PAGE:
More on RoVE

One of the things we are doing at DEGNZ at the moment in response to the Reform of Vocational Education (RoVE) that I wrote about two weeks ago, is to map the pathways for directors and editors into the industry.

For editors, we have already done a considerable amount of work in this area with the development of our Workflow Best Practice Guide and the Mandatory Skills and Advanced Skills Workshops for Assistant Editors, and the Assistant and Solo Editors Course. These programmes are a solid base that will inform our efforts to map pathways for editors.

For directors, there has been some debate internally at Guild board level about what directors need to know to step into the job from Day One. Different genres of content require different directorial skills. Factual, documentary, drama, TV commercials, corporate communications and marketing each require different approaches, but there are fundamentals that cross all. It’s defining these basics that we are in the processing of doing, both the theoretical and practical.

Back in the old days when there were no independent production companies, TVNZ or as it was known then the New Zealand Broadcasting Corporation, used to run what was essentially an apprenticeship programme internally. They would rotate the ‘apprentices’ through each of the departments, because in those days the organisation did all production internally—news, drama, factual, comedy, etc—essentially full time internships. After approximately two years of learning various crafts, the opportunity came to specialise, with individuals taking other specialist internal courses depending on their interest. Many of those over fifty five still in the industry learned their skills via this path, in disciplines including directing, editing, producing, camera, sound and others.

In the seventies and eighties when the first independent production companies formed, they became the training ground for new people into the industry, taking on those with the passion for production and giving them the skills they needed. At the same time, a few individuals identified the need for more formalised training, and so the film schools started up. They developed their own courses, got them NZQA certified or accredited, or not, started teaching and making money from doing so.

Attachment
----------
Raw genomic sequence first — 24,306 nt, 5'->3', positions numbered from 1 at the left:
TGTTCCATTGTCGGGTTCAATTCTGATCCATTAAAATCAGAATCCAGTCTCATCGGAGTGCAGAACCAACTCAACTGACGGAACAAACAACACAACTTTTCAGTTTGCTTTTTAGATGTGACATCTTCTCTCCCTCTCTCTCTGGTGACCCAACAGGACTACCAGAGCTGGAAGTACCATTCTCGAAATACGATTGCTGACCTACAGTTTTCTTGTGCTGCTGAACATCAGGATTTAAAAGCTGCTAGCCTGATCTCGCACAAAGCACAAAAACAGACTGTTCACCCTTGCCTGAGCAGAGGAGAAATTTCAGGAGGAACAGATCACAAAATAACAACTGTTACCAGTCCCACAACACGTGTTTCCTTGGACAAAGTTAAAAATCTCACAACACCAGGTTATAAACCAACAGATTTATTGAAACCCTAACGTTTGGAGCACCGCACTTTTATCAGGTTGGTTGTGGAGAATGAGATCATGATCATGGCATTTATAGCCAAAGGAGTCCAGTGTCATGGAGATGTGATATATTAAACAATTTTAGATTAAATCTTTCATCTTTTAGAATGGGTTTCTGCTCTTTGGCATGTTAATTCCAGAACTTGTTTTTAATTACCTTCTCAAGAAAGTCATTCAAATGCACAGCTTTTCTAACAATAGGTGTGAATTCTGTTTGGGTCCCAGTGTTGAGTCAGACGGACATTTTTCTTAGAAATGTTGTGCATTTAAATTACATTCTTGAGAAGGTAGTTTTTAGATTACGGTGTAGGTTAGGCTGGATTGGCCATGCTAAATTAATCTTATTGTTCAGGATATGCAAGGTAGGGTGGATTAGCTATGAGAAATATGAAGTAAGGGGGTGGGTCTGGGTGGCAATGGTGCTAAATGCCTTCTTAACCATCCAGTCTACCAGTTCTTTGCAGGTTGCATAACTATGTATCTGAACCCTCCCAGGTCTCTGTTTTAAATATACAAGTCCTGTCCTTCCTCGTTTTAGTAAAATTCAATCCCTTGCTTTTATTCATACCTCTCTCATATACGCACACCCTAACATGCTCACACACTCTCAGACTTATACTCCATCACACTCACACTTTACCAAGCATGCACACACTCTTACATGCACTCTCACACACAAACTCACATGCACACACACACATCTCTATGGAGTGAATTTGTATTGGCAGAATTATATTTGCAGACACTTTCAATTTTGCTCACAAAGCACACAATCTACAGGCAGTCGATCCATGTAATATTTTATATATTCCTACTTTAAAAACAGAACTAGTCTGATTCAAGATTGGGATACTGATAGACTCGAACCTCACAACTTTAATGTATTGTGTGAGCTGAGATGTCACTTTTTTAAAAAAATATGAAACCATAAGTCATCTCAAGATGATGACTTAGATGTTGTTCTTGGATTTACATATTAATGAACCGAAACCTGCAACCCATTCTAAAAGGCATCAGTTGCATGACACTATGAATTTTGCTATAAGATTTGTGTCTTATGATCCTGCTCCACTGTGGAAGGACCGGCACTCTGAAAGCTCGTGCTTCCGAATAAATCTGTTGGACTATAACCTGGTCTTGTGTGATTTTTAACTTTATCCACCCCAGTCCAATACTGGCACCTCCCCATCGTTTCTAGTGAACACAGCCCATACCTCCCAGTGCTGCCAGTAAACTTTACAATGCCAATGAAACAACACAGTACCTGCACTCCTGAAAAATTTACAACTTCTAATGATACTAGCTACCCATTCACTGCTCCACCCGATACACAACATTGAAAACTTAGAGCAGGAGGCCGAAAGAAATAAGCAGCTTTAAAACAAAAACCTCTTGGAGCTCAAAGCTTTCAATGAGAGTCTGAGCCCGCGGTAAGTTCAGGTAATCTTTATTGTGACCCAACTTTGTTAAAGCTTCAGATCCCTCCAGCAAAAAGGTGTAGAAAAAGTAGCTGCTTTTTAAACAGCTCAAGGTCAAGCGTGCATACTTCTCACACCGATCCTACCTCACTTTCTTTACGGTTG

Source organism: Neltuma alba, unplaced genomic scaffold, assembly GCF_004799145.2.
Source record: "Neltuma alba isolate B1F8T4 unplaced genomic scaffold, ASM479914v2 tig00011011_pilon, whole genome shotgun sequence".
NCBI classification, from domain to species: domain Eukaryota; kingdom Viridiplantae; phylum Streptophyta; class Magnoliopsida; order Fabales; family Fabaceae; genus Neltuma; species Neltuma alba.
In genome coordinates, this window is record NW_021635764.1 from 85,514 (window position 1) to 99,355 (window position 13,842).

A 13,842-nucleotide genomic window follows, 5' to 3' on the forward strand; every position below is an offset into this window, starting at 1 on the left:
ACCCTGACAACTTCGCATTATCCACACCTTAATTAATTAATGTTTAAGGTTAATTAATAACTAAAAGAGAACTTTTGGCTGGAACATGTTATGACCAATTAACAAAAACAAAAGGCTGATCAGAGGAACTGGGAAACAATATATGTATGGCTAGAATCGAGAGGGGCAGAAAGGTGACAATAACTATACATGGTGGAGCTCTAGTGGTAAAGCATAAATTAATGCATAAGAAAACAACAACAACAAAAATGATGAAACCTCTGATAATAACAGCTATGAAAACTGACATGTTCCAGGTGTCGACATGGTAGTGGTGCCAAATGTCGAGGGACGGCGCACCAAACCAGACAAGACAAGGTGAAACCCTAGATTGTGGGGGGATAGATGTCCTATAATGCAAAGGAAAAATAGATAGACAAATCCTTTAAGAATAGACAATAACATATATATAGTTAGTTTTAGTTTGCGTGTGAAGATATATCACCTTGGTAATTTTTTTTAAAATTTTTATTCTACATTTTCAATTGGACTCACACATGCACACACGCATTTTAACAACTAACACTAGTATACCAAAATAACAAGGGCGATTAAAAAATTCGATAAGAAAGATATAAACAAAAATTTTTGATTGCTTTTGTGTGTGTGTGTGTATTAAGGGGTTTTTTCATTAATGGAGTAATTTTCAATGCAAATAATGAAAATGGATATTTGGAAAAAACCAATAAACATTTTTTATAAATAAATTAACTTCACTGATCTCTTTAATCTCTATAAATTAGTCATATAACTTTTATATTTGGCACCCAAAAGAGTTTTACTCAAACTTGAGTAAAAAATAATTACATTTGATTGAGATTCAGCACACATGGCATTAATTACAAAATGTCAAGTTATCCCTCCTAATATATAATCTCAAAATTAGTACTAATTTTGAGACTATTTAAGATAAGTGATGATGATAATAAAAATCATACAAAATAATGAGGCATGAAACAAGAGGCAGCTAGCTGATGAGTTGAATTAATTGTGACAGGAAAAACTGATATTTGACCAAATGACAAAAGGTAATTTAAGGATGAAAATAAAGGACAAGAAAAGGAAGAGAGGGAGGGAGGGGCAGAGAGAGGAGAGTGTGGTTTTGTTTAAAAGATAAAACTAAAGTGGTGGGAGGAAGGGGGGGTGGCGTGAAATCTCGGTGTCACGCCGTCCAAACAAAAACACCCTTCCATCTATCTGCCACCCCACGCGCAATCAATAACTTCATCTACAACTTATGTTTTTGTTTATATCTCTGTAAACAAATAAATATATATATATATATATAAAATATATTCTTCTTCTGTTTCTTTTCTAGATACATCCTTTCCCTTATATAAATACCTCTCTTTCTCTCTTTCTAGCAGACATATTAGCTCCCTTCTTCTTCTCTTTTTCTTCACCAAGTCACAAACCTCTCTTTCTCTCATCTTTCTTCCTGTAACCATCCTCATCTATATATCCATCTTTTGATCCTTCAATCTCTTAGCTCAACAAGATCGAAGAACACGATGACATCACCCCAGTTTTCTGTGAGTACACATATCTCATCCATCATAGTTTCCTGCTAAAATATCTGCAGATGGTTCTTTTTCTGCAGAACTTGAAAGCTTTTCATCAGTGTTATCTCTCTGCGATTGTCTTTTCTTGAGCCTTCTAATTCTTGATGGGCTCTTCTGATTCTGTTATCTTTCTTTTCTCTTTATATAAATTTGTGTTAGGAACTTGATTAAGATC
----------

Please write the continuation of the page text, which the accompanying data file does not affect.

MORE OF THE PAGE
Meanwhile, the universities that had primarily been running academic degrees in film and media studies saw the need to provide more practical training as well, so brought practical filmmaking into their programmes.

These are essentially the pathways into the industry that exist today sans TVNZ: go to a film school or university, and or get an internship or job in the industry to get the coal-face experience you need. It’s a bit of a hodgepodge mess that is siloed, unfocused, multi-faceted and of varying quality. One highly experienced and knowledgeable person I spoke to with both screen industry and educational experience said to me that the screen industry had been its own worst enemy in developing career pathways for people coming in. There are now numerous efforts being made to address this, but it’s still somewhat siloed, working with a bureaucracy that doesn’t understand the unique nature of the screen industry, and incredibly complex.

Without a pan-sector body in existence (we are working on it), it has fallen to the screen guilds and associations to work with the educational entities and related bodies involved to try and get the best fit-for-purpose screen training we can. An all-important caveat in the new process is that only the screen industry can put forward the training pathways, content and standards that we require. Educational institutions may not do so.

If you have thoughts on this, whether you are a student, emerging, mid-career or highly experienced professional, please let us know at We want to provide the best information and guidance we can to ensure that the Reform of Vocational Education works for us into the future.


Tui Ruwhiu
Executive Director

Last updated on 2 August 2021